I am a bit sad because I see people around me that are not programming for hobby, getting jobs and living the country with much less tries than I had, and I wonder about myself because I want it too much and I am fed up with failing.

p.s. I do insist that I program as a hobby too, I give them some links, sometimes if given the opportunity I show them something, only thing I haven't done is a portfolio. It's like this doesn't matter much. I should do this too and point them there..
added on the 2012-06-27 22:23:12 by Optimonk Optimonk
Try to make the potential hire implement a bunch of obviously broken designs. The one who decides to go after another job instead is who you want.
added on the 2012-06-27 22:33:31 by 216 216
Turn your focus on other things than your code. In a team, you need to be able to work under preasure while others watch or even wait for you. You often need to be able to present your completed work to someone that doesn't understand code. If I were you, I'd try to improve confidence in that what you're doing is good if not the very best.
added on the 2012-06-27 22:35:35 by Punqtured Punqtured
not necessarily, you dont want quitters to work on your project. if they manage to implement a broken design within reasonable results, that just means they're 1) dedicated and 2) good.
added on the 2012-06-27 22:36:11 by Gargaj Gargaj
Oh! And if you were applying for a job with me, mentioning the demoscene wouldn't hurt at all ;-)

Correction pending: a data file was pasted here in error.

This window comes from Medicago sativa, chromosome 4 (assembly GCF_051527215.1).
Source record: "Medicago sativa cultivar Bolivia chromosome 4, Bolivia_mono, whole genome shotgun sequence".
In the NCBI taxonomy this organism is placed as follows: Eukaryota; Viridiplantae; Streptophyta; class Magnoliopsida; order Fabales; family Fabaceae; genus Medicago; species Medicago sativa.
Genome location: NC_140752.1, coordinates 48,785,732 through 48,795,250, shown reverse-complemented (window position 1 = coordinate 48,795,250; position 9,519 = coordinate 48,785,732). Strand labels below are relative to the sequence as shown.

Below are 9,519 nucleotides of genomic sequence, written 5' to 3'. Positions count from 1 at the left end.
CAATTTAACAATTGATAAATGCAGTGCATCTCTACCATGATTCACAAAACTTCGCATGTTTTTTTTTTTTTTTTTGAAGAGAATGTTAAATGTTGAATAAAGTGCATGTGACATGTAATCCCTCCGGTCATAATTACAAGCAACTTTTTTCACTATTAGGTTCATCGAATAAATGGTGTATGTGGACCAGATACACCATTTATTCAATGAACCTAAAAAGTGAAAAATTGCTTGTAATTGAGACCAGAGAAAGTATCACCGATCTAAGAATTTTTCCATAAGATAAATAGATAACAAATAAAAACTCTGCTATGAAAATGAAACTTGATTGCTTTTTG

added on the 2012-06-27 22:38:38 by Punqtured Punqtured
Yeah, being picky about the company you decide to work for is quitting.
added on the 2012-06-27 23:16:22 by 216 216
How I interviewed people for 2 Java & web developers.
- Some basic questions about the Java programming language.
- Very basic Java program to be made on a computer. By basic, I mean very basic, something like 'Hello World', a 'for' loop, etc... Each program is an incremental addition to the previous one, to save time. The aim was to ensure that they actually know Java. No Eclipse, just notepad, a shell and the compiler.
- One task is to change some text in a website, it can be done by using the search function of the imposed text editor, an obscure one.
- Wifi connection is deactivated.
- One task is re-factoring of a little OOP exercise. Just to check there coding style and approach. Actually, no real good answer, it's just to test the reaction.
- I don't look what they are doing, I'm a few meters away. They take the time they want to take.